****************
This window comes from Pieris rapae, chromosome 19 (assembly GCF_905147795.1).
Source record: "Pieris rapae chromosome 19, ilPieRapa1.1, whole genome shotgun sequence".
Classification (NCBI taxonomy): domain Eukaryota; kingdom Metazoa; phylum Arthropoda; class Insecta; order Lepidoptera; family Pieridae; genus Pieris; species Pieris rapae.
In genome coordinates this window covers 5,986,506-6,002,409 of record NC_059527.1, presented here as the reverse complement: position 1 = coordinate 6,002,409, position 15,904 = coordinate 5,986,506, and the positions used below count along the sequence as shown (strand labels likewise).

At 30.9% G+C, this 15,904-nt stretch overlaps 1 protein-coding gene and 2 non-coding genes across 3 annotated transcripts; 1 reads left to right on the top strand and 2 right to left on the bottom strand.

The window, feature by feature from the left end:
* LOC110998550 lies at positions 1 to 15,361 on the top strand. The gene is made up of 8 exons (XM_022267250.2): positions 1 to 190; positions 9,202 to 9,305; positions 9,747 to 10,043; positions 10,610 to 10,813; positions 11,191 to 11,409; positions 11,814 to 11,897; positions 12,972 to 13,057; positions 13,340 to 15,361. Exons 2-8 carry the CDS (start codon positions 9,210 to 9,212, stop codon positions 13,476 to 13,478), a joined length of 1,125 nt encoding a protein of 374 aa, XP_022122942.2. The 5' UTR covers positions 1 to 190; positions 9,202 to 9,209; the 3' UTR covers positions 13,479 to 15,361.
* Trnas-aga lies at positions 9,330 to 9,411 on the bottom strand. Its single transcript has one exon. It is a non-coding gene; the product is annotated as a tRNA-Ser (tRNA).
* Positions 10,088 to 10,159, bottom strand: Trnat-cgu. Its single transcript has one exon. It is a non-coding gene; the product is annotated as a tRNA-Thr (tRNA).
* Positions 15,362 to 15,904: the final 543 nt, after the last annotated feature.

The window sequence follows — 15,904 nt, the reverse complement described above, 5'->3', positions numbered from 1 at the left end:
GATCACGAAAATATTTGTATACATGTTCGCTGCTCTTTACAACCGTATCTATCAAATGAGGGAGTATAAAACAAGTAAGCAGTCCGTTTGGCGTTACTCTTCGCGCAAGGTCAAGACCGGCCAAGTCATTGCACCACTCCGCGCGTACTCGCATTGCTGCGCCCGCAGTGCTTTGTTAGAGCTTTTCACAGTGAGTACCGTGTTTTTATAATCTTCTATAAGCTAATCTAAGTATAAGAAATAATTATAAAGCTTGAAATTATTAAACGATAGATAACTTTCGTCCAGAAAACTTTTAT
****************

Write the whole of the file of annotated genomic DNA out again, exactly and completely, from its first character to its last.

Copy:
This window comes from Pieris rapae, chromosome 19 (assembly GCF_905147795.1).
Source record: "Pieris rapae chromosome 19, ilPieRapa1.1, whole genome shotgun sequence".
Classification (NCBI taxonomy): domain Eukaryota; kingdom Metazoa; phylum Arthropoda; class Insecta; order Lepidoptera; family Pieridae; genus Pieris; species Pieris rapae.
In genome coordinates this window covers 5,986,506-6,002,409 of record NC_059527.1, presented here as the reverse complement: position 1 = coordinate 6,002,409, position 15,904 = coordinate 5,986,506, and the positions used below count along the sequence as shown (strand labels likewise).

At 30.9% G+C, this 15,904-nt stretch overlaps 1 protein-coding gene and 2 non-coding genes across 3 annotated transcripts; 1 reads left to right on the top strand and 2 right to left on the bottom strand.

The window, feature by feature from the left end:
* LOC110998550 lies at positions 1 to 15,361 on the top strand. The gene is made up of 8 exons (XM_022267250.2): positions 1 to 190; positions 9,202 to 9,305; positions 9,747 to 10,043; positions 10,610 to 10,813; positions 11,191 to 11,409; positions 11,814 to 11,897; positions 12,972 to 13,057; positions 13,340 to 15,361. Exons 2-8 carry the CDS (start codon positions 9,210 to 9,212, stop codon positions 13,476 to 13,478), a joined length of 1,125 nt encoding a protein of 374 aa, XP_022122942.2. The 5' UTR covers positions 1 to 190; positions 9,202 to 9,209; the 3' UTR covers positions 13,479 to 15,361.
* Trnas-aga lies at positions 9,330 to 9,411 on the bottom strand. Its single transcript has one exon. It is a non-coding gene; the product is annotated as a tRNA-Ser (tRNA).
* Positions 10,088 to 10,159, bottom strand: Trnat-cgu. Its single transcript has one exon. It is a non-coding gene; the product is annotated as a tRNA-Thr (tRNA).
* Positions 15,362 to 15,904: the final 543 nt, after the last annotated feature.

The window sequence follows — 15,904 nt, the reverse complement described above, 5'->3', positions numbered from 1 at the left end:
GATCACGAAAATATTTGTATACATGTTCGCTGCTCTTTACAACCGTATCTATCAAATGAGGGAGTATAAAACAAGTAAGCAGTCCGTTTGGCGTTACTCTTCGCGCAAGGTCAAGACCGGCCAAGTCATTGCACCACTCCGCGCGTACTCGCATTGCTGCGCCCGCAGTGCTTTGTTAGAGCTTTTCACAGTGAGTACCGTGTTTTTATAATCTTCTATAAGCTAATCTAAGTATAAGAAATAATTATAAAGCTTGAAATTATTAAACGATAGATAACTTTCGTCCAGAAAACTTTTAT